- Useful and transformative methodologies that could help create a better, universally inclusive marketplace.
- Etymologies and linguistics surrounding ableism, disablism and consumption.
- Structural forces and practices that delimit and perpetuate marketplace disability.
- Drivers and barriers to inclusive marketplaces.
- The transformative potentials of universal designs in consumption and service settings.
- Hopes and fears for our future consumption experiences – i.e. how will the able-bodied be welcomed in the marketplace as we become older and/ or less able.
- Useful methodologies to help understand and transform the disabling marketplace.
We encourage scholars to submit their best work to this special issue. We expect this special issue to be well-integrated, cutting edge, and make a major contribution to the rapidly growing discussion within the area of disability, marketing and consumer culture. We welcome creative and collaborative work, methodologies, conceptualisations, and are open to the inclusion and representation of alternative forms of research within this special issue (i.e. videography, poetry, art-based research).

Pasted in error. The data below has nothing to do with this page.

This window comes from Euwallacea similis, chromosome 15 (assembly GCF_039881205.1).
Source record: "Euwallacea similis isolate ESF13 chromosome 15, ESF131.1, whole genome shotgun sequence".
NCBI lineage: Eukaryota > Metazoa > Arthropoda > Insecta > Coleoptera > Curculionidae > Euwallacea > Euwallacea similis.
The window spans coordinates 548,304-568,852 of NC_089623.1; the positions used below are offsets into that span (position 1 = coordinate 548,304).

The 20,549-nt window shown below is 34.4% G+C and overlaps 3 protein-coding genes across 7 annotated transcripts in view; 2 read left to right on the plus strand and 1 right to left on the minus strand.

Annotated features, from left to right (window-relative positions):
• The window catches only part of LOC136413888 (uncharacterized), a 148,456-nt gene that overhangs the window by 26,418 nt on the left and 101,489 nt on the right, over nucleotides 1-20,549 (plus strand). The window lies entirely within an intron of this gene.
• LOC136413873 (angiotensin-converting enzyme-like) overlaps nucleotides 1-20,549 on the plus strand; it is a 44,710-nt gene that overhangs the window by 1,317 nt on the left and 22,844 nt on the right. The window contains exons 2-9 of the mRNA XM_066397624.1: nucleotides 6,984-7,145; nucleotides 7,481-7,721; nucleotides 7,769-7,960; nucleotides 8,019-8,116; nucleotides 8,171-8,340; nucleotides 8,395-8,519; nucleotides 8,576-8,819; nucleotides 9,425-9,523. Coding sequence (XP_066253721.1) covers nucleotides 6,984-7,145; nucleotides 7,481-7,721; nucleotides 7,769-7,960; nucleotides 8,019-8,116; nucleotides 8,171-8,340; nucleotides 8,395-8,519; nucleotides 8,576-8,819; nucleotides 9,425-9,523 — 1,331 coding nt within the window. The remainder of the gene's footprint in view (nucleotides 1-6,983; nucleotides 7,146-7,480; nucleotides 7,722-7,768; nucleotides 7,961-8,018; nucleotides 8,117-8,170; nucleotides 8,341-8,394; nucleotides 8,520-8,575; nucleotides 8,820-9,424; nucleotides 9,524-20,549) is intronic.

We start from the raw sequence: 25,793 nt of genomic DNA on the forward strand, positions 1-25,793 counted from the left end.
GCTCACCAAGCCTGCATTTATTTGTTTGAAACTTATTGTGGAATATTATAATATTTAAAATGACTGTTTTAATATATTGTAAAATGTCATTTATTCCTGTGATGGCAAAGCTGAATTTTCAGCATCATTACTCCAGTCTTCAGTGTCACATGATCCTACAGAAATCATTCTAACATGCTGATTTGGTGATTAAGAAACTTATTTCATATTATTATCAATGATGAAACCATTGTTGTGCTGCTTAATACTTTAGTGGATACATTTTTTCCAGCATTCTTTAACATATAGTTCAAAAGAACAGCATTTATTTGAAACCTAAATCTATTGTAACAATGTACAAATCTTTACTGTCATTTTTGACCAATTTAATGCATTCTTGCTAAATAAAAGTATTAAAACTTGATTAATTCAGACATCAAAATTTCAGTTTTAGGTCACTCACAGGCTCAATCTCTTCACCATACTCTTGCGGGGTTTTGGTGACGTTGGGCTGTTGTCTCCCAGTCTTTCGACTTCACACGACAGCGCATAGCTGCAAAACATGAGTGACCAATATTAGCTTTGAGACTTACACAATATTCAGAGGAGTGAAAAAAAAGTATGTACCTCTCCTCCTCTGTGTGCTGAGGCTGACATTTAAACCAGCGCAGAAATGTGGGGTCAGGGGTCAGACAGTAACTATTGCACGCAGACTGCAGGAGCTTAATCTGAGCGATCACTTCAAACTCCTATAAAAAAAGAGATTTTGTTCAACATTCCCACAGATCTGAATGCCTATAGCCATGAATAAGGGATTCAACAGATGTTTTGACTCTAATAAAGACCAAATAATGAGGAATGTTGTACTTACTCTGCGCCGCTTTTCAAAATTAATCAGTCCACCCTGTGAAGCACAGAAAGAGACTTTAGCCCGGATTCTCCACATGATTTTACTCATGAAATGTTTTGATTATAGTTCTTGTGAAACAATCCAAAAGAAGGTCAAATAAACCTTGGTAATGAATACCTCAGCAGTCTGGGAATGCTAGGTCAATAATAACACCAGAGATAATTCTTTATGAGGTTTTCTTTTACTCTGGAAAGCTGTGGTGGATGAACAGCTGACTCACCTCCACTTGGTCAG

Authors should submit manuscripts of between 8,000–10,000 words (excluding tables, references, captions, footnotes and endnotes). All submissions must strictly follow the guidelines for the Journal of Marketing Management. These are available at: https://www.tandfonline.com/toc/rjmm20/current
Manuscripts should be submitted online using the Journal of Marketing Management ScholarOne Manuscripts site (https://mc.manuscriptcentral.com/rjmm). New users should first create an account. Once a user is logged onto the site submissions should be made via the Author Centre. Authors should prepare and upload two versions of their manuscript. One should be a complete text, while in the second all document information identifying the author should be removed from the files to allow them to be sent anonymously to referees. When uploading files authors will then be able to define the non-anonymous version as “Complete paper with author details”, and the anonymous version as “Main document minus author information”. To submit your manuscript to the Special Issue choose “Special Issue Article” from the Manuscript Type list when you come to submit your paper. Also, when you come to the ‘Details and Comments’ page, answer ‘yes’ to the question ‘Is this manuscript a candidate for a special issue’ and select the Special Issue Title of The Disabling Marketplace in the text field provided.
For specific information and queries please contact Leighanne Higgins at: firstname.lastname@example.org
The closing date for submissions is 1 September 2022.
Technical queries about submissions can be referred to the Editorial Office: email@example.com